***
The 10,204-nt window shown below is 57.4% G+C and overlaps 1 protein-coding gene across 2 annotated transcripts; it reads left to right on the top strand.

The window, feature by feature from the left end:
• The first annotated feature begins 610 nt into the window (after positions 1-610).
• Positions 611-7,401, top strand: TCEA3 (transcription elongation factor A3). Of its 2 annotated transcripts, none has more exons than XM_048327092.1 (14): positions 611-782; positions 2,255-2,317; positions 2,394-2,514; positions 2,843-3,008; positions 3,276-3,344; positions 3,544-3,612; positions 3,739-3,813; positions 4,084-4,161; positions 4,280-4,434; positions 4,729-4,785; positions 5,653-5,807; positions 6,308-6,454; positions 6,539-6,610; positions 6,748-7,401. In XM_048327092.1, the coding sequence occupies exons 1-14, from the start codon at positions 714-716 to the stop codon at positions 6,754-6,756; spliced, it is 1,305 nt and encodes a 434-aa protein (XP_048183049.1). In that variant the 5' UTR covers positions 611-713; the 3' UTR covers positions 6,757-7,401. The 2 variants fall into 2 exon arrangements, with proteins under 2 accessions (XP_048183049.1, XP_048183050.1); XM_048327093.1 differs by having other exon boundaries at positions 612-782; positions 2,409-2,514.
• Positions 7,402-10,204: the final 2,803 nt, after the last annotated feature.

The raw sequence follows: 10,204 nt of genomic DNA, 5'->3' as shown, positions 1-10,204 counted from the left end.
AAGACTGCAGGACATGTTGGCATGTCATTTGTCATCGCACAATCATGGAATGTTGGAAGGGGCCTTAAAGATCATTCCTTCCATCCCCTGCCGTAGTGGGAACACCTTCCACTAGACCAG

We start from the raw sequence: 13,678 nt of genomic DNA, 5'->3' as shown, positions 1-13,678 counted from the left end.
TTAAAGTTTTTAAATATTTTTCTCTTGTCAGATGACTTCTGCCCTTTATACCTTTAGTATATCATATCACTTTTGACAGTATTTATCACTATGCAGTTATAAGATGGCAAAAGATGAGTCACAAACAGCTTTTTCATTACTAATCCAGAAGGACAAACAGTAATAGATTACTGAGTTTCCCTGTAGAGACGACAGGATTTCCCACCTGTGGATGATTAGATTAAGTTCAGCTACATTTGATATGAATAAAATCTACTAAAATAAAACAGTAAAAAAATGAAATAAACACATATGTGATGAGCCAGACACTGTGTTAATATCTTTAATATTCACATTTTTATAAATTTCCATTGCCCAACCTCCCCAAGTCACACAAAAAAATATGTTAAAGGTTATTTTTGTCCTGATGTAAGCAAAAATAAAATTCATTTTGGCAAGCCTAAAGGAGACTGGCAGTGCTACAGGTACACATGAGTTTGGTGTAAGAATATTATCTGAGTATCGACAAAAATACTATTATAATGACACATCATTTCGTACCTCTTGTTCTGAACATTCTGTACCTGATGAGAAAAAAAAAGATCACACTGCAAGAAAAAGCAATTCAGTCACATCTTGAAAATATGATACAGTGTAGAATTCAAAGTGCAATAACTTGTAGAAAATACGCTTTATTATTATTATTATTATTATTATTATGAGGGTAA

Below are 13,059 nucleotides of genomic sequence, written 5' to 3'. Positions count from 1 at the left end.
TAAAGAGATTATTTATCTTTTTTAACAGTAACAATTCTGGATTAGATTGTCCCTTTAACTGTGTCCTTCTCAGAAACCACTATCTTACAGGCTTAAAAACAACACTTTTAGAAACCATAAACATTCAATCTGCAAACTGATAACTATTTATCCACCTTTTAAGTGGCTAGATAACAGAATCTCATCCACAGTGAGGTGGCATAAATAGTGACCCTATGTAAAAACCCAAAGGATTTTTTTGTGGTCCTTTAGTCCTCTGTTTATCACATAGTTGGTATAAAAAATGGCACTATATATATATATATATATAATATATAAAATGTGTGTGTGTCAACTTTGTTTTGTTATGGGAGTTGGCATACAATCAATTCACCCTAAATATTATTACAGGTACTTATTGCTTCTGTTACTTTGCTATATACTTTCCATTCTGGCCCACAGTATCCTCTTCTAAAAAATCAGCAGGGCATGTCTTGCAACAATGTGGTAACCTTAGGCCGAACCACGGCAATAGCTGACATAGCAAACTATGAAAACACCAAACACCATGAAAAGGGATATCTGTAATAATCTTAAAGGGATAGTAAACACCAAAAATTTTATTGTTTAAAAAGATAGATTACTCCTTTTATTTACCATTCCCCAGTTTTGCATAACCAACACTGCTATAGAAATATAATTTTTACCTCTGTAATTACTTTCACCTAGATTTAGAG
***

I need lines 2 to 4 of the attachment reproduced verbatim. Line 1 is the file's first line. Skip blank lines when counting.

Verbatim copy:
The window, feature by feature from the left end:
• The first annotated feature begins 610 nt into the window (after positions 1-610).
• Positions 611-7,401, top strand: TCEA3 (transcription elongation factor A3). Of its 2 annotated transcripts, none has more exons than XM_048327092.1 (14): positions 611-782; positions 2,255-2,317; positions 2,394-2,514; positions 2,843-3,008; positions 3,276-3,344; positions 3,544-3,612; positions 3,739-3,813; positions 4,084-4,161; positions 4,280-4,434; positions 4,729-4,785; positions 5,653-5,807; positions 6,308-6,454; positions 6,539-6,610; positions 6,748-7,401. In XM_048327092.1, the coding sequence occupies exons 1-14, from the start codon at positions 714-716 to the stop codon at positions 6,754-6,756; spliced, it is 1,305 nt and encodes a 434-aa protein (XP_048183049.1). In that variant the 5' UTR covers positions 611-713; the 3' UTR covers positions 6,757-7,401. The 2 variants fall into 2 exon arrangements, with proteins under 2 accessions (XP_048183049.1, XP_048183050.1); XM_048327093.1 differs by having other exon boundaries at positions 612-782; positions 2,409-2,514.